Cecil’s death spotlights damage of trophy hunting

Louis Weisberg, Staff writer

Large animals have always held humans in thrall. Cave drawings, among the earliest examples of human art, commonly feature figures of bison, horses, aurochs (an extinct wild ox) and giant deer. Nature TV programs and zoos are more popular than ever, and the biggest and rarest animals are always the star attractions.

Lions, elephants and other “charismatic megafauna,” as they are known, draw nature tourists from all over the globe to Africa, where they pump millions into economies that badly need it.

But there’s a dark side to human interest. The majority of megafauna that inhabited the world when humans appeared has gone extinct.

Early humans needed the flesh and skins of large animals to survive. But now such hunts are thrill kills, such as the brutal slaying of Cecil, a black-maned lion that was not only the star attraction at Zimbabwe’s Hwange National Park, but also part of an Oxford University study to save African lions from extinction.

In fact, Cecil’s fate was discovered by the GPS device on the collar he wore as part of that project.

Hit with the double whammy of habitation loss and wealthy hunters who’ve paid up to $1 million for the privilege of killing rare, exotic animals, African lions are in steep decline. Only about 20,000 of them remain in the wild today, down from 200,000 in the 1960s. Activists are pressuring the U.S. government to place the African lion on the endangered species list.

Elephants and rhinos are faring even worse than lions. There is only one male great white rhino left in the world, and he’s under 24-hour guard.

Unfortunately, in the world of trophy hunters, the rarer a species becomes, the more hunters are willing to pay for the thrill of killing it.

Cecil’s slaughter

Minnesota dentist Walter Palmer reportedly paid two guides $55,000 to lure Cecil from the Hwange National Park — a preserve. Palmer, who did not have a license for the hunt, then shot Cecil with a crossbow. He tracked the wounded, suffering lion for 40 hours before shooting, decapitating and skinning it for “trophies,” the euphemism hunters use for remains of their quarry.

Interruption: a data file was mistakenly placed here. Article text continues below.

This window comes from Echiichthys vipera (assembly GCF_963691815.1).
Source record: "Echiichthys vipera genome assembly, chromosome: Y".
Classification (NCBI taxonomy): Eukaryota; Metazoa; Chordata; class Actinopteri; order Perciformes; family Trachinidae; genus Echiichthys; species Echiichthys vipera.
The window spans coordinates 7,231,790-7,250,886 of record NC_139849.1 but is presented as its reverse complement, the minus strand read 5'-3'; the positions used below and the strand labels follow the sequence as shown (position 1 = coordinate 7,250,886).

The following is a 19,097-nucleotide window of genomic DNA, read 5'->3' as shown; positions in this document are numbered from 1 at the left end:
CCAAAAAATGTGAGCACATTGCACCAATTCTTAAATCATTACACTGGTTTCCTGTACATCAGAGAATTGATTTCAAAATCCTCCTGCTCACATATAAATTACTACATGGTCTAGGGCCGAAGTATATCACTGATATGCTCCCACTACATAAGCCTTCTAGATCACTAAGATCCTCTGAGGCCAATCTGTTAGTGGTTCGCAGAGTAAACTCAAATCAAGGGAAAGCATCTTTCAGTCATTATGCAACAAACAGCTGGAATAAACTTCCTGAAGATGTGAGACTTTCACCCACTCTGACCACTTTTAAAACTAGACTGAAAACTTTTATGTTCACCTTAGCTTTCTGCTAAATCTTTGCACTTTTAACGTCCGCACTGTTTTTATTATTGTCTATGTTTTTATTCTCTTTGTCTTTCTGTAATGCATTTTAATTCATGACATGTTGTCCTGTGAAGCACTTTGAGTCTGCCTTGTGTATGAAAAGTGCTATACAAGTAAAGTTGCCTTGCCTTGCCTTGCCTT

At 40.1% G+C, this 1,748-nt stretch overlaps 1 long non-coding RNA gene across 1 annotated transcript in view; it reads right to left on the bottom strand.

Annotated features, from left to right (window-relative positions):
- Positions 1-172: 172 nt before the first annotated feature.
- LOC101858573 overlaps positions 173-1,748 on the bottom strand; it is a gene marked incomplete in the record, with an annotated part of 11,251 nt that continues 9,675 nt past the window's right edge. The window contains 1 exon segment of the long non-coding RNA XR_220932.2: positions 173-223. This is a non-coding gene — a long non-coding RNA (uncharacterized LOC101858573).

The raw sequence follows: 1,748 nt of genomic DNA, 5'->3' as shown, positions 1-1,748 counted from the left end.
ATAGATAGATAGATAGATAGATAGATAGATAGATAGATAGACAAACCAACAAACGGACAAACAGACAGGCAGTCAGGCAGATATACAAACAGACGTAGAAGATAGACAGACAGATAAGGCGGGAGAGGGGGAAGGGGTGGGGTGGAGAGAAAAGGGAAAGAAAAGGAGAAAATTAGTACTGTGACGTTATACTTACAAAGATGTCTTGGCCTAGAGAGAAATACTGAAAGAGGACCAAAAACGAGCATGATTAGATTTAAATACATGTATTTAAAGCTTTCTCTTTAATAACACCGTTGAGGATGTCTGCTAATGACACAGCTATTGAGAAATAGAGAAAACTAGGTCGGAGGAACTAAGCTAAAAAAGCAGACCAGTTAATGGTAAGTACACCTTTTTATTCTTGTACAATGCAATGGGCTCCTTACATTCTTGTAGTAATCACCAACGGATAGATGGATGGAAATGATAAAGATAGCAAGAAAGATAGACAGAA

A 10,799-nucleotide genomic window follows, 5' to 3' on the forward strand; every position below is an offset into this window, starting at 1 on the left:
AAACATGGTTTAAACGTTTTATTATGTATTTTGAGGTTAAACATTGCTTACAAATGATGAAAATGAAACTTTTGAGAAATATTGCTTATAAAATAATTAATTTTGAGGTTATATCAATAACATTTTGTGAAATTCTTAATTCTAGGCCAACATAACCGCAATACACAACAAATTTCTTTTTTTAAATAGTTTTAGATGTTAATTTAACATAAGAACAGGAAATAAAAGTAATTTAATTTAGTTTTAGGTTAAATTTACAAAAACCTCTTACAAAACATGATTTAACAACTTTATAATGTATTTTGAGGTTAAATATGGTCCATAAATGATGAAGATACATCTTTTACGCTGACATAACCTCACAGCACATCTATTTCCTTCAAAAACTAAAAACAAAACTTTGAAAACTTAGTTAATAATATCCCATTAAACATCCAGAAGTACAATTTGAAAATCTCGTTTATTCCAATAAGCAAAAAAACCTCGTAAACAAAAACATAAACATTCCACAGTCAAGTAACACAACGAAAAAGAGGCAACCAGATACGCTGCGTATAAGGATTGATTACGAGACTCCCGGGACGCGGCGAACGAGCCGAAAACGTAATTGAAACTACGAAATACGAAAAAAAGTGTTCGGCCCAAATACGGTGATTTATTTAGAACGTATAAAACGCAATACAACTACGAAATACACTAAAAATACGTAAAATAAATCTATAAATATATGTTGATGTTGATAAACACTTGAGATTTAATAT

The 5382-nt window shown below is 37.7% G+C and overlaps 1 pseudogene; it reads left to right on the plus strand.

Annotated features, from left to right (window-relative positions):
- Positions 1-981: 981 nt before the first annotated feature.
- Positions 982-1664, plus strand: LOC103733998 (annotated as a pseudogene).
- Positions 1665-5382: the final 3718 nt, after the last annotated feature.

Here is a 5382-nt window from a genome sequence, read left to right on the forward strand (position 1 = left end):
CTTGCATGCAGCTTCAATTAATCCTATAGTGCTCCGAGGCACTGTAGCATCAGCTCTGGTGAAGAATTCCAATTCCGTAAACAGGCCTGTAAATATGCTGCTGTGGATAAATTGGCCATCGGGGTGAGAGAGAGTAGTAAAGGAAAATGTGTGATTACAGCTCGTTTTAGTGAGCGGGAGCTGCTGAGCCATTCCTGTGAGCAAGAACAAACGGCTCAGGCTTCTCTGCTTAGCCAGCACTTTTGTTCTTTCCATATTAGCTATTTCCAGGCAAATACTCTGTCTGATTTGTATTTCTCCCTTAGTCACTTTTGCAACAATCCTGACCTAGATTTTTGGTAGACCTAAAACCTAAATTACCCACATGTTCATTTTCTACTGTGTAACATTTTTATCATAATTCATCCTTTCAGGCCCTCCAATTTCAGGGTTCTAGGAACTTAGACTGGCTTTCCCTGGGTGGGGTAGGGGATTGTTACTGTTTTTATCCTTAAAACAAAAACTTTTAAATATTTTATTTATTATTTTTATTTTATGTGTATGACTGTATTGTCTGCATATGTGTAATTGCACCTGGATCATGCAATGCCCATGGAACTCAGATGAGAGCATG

Cecil — large, exotically beautiful and bestowed with a human name — captured the world’s fascination. His clandestine killing by a rich American sparked global outrage. People for the Ethical Treatment of Animals said in a statement that he should be extradited to Zimbabwe, where he should be charged, tried, convicted and “preferably, hanged.”

Forced to shutter his dental practice and close his social media accounts, which featured numerous pictures of Palmer holding the corpses of large and sometimes endangered species, Palmer went into hiding. As of press time, Zimbabwe was trying to extradite him to face poaching charges. One man in Zimbabwe faces criminal charges for helping Palmer kill the lion and another was detained but later released.

The Safari Club International, which promotes big-game hunting, suspended Palmer’s membership and called for a full and thorough investigation. The organization, in a statement to the press, said, “Those who intentionally take wildlife illegally should be prosecuted and punished to the maximum extent allowed by law.”

There were calls for Minnesota’s board of dentistry to revoke Palmer’s license for conduct unbecoming his profession.

Protesters created a shrine for Cecil at the entryway to Palmer’s office and carried signs reading, “Let the hunter be hunted.”